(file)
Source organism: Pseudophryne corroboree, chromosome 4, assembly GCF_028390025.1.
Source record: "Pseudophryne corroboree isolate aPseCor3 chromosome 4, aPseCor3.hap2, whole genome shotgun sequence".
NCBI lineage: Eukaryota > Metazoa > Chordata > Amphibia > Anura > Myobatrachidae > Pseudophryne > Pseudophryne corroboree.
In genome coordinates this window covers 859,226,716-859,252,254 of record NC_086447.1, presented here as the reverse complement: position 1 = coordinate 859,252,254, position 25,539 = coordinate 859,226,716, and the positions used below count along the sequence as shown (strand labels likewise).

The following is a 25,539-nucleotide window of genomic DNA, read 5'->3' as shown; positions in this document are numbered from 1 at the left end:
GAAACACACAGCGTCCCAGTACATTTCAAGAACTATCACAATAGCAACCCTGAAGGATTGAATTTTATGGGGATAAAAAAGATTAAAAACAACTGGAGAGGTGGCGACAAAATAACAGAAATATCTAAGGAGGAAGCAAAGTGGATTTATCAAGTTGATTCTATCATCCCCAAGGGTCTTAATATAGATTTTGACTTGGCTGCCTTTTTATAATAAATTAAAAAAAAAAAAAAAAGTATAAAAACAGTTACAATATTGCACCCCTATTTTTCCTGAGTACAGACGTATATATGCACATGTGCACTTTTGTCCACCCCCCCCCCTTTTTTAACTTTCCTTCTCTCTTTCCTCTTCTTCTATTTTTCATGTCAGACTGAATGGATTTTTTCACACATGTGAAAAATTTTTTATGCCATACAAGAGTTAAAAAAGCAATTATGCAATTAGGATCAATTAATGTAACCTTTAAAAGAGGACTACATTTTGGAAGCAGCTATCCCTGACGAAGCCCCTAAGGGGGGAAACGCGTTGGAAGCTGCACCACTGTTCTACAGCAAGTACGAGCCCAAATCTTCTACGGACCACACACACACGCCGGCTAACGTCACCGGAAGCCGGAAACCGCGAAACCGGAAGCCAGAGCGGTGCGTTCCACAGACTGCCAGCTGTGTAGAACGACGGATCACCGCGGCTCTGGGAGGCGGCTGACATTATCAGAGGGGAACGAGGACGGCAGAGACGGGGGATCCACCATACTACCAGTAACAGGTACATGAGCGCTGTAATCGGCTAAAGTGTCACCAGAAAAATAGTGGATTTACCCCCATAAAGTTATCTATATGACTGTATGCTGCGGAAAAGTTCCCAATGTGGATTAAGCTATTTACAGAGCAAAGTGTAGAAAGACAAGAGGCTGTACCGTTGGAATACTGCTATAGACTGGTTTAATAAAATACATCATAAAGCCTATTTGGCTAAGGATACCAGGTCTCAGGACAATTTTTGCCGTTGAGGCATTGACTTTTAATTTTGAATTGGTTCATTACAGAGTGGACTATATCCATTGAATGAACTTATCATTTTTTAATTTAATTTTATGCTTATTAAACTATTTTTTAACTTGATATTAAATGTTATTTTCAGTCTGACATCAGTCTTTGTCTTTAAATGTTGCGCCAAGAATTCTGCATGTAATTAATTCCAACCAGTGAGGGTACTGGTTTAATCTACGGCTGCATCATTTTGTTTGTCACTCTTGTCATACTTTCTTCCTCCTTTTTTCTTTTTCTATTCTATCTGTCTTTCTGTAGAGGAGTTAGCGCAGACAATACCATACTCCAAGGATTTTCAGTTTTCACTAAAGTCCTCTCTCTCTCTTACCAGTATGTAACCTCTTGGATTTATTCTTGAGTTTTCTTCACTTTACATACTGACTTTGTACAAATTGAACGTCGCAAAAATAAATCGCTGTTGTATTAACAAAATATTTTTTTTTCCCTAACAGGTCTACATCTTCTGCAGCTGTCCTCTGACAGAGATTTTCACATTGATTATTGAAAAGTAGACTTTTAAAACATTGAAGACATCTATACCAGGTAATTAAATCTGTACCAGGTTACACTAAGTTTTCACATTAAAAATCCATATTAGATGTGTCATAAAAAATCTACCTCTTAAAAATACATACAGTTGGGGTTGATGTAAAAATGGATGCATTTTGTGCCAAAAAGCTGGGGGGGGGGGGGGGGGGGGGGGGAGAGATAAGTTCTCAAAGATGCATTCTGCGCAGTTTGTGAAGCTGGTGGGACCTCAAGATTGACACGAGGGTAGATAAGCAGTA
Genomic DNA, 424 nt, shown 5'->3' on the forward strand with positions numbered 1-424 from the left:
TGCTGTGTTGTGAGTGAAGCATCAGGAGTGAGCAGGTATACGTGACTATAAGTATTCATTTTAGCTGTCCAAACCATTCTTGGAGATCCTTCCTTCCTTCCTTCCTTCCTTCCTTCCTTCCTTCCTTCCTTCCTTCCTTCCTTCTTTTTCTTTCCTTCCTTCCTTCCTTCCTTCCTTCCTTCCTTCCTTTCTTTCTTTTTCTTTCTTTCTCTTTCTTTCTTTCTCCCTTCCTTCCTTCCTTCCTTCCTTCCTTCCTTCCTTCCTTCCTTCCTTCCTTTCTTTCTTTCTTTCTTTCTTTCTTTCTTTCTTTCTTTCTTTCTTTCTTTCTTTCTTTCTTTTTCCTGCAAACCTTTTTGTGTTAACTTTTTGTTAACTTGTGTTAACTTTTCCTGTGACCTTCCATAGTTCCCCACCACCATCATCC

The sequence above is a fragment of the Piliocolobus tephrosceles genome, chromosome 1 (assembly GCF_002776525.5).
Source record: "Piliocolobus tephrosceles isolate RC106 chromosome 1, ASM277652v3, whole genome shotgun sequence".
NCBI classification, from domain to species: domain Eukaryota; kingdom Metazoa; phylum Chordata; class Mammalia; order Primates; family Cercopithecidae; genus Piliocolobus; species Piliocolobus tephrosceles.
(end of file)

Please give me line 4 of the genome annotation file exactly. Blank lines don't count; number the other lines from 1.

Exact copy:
In genome coordinates this window covers 859,226,716-859,252,254 of record NC_086447.1, presented here as the reverse complement: position 1 = coordinate 859,252,254, position 25,539 = coordinate 859,226,716, and the positions used below count along the sequence as shown (strand labels likewise).